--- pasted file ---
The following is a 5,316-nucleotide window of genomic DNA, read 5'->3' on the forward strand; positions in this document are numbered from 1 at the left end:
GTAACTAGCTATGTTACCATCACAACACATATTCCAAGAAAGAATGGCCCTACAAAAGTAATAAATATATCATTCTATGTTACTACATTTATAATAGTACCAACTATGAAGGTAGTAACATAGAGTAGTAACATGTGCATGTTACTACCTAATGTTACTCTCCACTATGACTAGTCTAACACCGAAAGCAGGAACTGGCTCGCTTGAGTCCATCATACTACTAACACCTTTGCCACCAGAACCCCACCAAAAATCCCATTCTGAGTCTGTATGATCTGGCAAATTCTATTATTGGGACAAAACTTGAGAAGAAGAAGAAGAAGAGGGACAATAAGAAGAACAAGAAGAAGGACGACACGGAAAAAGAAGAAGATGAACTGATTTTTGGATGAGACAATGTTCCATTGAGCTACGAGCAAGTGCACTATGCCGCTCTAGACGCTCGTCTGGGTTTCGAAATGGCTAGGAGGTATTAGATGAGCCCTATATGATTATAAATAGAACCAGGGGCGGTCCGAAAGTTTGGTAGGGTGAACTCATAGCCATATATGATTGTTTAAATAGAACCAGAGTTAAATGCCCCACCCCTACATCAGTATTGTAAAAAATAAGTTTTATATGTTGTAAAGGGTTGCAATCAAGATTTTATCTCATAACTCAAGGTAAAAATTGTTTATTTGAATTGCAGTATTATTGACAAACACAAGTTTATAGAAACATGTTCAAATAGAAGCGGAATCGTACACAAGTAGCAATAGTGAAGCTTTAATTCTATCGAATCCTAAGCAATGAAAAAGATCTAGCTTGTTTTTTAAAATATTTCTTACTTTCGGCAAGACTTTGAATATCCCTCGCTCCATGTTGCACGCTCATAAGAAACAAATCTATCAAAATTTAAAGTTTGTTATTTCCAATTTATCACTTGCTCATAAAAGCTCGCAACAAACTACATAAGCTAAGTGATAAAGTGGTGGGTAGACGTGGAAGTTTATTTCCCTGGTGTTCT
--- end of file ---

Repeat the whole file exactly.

The following is a 5,316-nucleotide window of genomic DNA, read 5'->3' on the forward strand; positions in this document are numbered from 1 at the left end:
GTAACTAGCTATGTTACCATCACAACACATATTCCAAGAAAGAATGGCCCTACAAAAGTAATAAATATATCATTCTATGTTACTACATTTATAATAGTACCAACTATGAAGGTAGTAACATAGAGTAGTAACATGTGCATGTTACTACCTAATGTTACTCTCCACTATGACTAGTCTAACACCGAAAGCAGGAACTGGCTCGCTTGAGTCCATCATACTACTAACACCTTTGCCACCAGAACCCCACCAAAAATCCCATTCTGAGTCTGTATGATCTGGCAAATTCTATTATTGGGACAAAACTTGAGAAGAAGAAGAAGAAGAGGGACAATAAGAAGAACAAGAAGAAGGACGACACGGAAAAAGAAGAAGATGAACTGATTTTTGGATGAGACAATGTTCCATTGAGCTACGAGCAAGTGCACTATGCCGCTCTAGACGCTCGTCTGGGTTTCGAAATGGCTAGGAGGTATTAGATGAGCCCTATATGATTATAAATAGAACCAGGGGCGGTCCGAAAGTTTGGTAGGGTGAACTCATAGCCATATATGATTGTTTAAATAGAACCAGAGTTAAATGCCCCACCCCTACATCAGTATTGTAAAAAATAAGTTTTATATGTTGTAAAGGGTTGCAATCAAGATTTTATCTCATAACTCAAGGTAAAAATTGTTTATTTGAATTGCAGTATTATTGACAAACACAAGTTTATAGAAACATGTTCAAATAGAAGCGGAATCGTACACAAGTAGCAATAGTGAAGCTTTAATTCTATCGAATCCTAAGCAATGAAAAAGATCTAGCTTGTTTTTTAAAATATTTCTTACTTTCGGCAAGACTTTGAATATCCCTCGCTCCATGTTGCACGCTCATAAGAAACAAATCTATCAAAATTTAAAGTTTGTTATTTCCAATTTATCACTTGCTCATAAAAGCTCGCAACAAACTACATAAGCTAAGTGATAAAGTGGTGGGTAGACGTGGAAGTTTATTTCCCTGGTGTTCT